Our little snowy corner of the world has survived yet another “white wall of death.”
Again. As usual. And with a certain aplomb — as if we’ve done this before.
Gee, go figure.
There’s good news, too.
It will melt — and for those who till the earth and those of us who eat their fruits and wares, any moisture in our dry sea is welcome.
Full disclosure: “White wall of death” is not my term. I’m borrowing it from a friend and fellow journalist from another newspaper, The World-Herald.
It refers to our penchant for overbunching our knickers and overtelling the story when winter storm clouds loom on the cold horizon.
No, I am diminishing neither the power of the weather nor the need to know about it.
Yes, I am aware of the danger and potential for deadly consequences if one fails to heed forecasts and warnings when a blizzard is in the offing. I get that.
Plus, Nebraskans love talking about the weather. They do that partly as a conversation starter and partly because the climate around here tends to run to extremes, affecting our lives far more than folks in many other area codes.
I admit to being a bit of a weather junkie, too, mostly to determine if one baseball game will be played or the road to another is passable. I depend on my computer, tablet and smartphone to feed my habit.
I’ve also been known to skip the weatherman, step outside and see for myself just which way the wind’s blowing.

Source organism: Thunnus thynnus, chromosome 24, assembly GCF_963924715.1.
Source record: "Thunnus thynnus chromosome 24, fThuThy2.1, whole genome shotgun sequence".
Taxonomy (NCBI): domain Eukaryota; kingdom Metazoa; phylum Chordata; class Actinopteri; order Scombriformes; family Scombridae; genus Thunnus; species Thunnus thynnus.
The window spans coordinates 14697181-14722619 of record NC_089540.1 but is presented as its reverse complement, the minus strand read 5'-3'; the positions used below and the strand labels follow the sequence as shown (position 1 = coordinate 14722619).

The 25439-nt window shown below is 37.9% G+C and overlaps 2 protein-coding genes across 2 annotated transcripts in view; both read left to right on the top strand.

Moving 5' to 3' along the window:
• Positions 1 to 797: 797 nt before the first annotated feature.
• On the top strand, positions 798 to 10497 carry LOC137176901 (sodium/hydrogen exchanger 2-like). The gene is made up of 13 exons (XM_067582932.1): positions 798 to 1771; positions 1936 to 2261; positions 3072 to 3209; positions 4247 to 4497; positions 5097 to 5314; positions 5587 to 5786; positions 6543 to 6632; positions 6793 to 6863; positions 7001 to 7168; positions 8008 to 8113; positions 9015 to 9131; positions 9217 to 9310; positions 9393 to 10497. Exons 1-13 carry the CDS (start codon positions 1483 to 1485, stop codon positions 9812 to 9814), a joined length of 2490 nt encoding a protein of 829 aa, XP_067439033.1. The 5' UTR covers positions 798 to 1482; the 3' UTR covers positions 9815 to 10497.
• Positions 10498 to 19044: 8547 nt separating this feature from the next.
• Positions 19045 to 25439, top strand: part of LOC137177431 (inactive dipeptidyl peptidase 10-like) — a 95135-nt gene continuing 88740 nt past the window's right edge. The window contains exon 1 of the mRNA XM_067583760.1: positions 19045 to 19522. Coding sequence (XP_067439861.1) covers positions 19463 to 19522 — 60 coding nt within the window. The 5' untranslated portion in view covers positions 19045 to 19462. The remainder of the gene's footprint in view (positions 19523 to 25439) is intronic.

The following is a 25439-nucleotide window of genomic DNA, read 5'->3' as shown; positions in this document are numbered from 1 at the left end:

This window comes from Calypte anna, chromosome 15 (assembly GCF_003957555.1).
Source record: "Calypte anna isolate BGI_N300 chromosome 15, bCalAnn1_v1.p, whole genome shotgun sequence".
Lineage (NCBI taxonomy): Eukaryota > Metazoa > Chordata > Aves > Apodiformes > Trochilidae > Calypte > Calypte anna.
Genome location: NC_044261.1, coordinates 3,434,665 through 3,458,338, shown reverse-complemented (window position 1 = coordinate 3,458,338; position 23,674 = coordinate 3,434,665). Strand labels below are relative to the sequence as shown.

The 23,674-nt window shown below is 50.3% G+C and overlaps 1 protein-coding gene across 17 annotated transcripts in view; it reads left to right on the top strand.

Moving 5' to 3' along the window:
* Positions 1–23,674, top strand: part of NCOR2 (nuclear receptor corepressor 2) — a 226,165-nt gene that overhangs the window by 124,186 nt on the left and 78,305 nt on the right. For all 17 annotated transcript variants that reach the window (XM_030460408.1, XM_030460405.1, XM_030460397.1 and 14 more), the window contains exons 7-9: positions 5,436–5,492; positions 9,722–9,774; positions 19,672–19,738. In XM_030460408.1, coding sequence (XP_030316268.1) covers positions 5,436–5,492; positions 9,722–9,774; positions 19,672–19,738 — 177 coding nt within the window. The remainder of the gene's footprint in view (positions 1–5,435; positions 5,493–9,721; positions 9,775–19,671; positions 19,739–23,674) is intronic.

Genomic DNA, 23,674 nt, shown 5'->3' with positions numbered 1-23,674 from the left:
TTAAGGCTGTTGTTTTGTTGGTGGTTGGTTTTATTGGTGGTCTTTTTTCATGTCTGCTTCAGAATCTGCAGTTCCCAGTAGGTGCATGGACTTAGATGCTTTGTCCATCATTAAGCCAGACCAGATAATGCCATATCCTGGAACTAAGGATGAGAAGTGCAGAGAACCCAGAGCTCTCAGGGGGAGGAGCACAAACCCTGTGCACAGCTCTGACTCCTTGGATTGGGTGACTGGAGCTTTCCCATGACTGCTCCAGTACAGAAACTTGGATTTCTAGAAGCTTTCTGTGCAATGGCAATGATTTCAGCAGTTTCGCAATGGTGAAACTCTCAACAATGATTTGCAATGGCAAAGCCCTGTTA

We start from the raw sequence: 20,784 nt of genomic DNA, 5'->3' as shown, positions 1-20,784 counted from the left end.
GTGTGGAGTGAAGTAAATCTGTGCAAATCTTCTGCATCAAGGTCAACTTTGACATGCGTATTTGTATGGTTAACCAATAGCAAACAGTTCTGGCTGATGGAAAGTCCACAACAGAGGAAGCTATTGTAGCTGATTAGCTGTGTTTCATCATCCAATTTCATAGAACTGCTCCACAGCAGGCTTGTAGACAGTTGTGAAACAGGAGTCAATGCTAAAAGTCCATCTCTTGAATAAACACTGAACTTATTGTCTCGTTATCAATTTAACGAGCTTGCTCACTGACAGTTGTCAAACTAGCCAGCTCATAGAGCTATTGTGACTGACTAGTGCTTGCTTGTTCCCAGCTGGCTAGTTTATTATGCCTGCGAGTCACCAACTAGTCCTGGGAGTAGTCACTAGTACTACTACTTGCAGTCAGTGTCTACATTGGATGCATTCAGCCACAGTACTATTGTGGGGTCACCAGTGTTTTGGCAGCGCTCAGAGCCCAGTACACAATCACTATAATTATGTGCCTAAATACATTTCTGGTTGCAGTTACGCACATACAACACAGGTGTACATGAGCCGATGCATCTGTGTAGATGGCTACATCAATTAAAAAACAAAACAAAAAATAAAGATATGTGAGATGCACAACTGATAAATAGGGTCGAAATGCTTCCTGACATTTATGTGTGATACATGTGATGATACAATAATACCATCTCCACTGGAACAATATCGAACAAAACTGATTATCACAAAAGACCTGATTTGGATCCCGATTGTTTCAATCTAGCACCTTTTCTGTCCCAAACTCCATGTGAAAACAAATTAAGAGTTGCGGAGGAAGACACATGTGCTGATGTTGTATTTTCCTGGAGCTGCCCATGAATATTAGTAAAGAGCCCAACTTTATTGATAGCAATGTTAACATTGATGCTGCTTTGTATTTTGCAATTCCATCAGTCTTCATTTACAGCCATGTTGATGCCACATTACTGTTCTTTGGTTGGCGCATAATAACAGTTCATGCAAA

The weather report has changed, however.
We now have special days for storms, names for white walls of death and alerts from our mobile devices, cued to detect the smallest atmospheric shift.
Obviously, we should first be safe. But I’m getting the strange sensation that I’m being oversold. Sure, climate change is afoot and huge storms like Sandy are more real than ever, but is every blizzard in our backyard an iteration of impending doom?
Today we can forecast a winter storm to almost the minute, within a few miles and just about hit the snowfall and wind numbers on the nose. We can do it faster and get it to more people than ever before, too. That’s the upside, the safe side.
But continually updating the weather when nothing has changed or treating non-emergency information with the trappings of an emergency, or simply just too much volume, can turn a garden-variety winter storm into — well — a white wall of death.
We have blizzards. Some are worse than others. The most recent one, I forget its name, seemed a middling sort, enough to change our days and upset some schedules. But it was hardly the stuff of legends.
The problem with the oversell is this: When the legend really comes, who will believe it?
In the spring, when our tornado sirens blow and blow and blow again and nothing happens, we tend — even at our own peril — to pay less attention the next time they blow.
It’s nature; we’re human.
Even in an age with a Weather Channel, alerts at the ready and a mini weather station in my pocket, I still have to make my own link in the chain of reasonable.
For some, none of it means a thing.
If I know, for example, the wind is about to roar, a leaden sky is about to fall white and furious and I think a walk in the park is in order, no alert or warning or stern rebuke from a meteorologist will make a difference.
For me, who pays more attention to the weather than I should, the marketing of storm coverage is a disturbing trend precisely because eventually it changes our response to the facts.
We had a blizzard. It was big and white and clogged our roads. It sent us home early and got us there late. It caused snow days and a raging debate about snow days. It arrived and departed about when it was supposed to and left about as much precipitation as expected.
We had a blizzard. You remember those.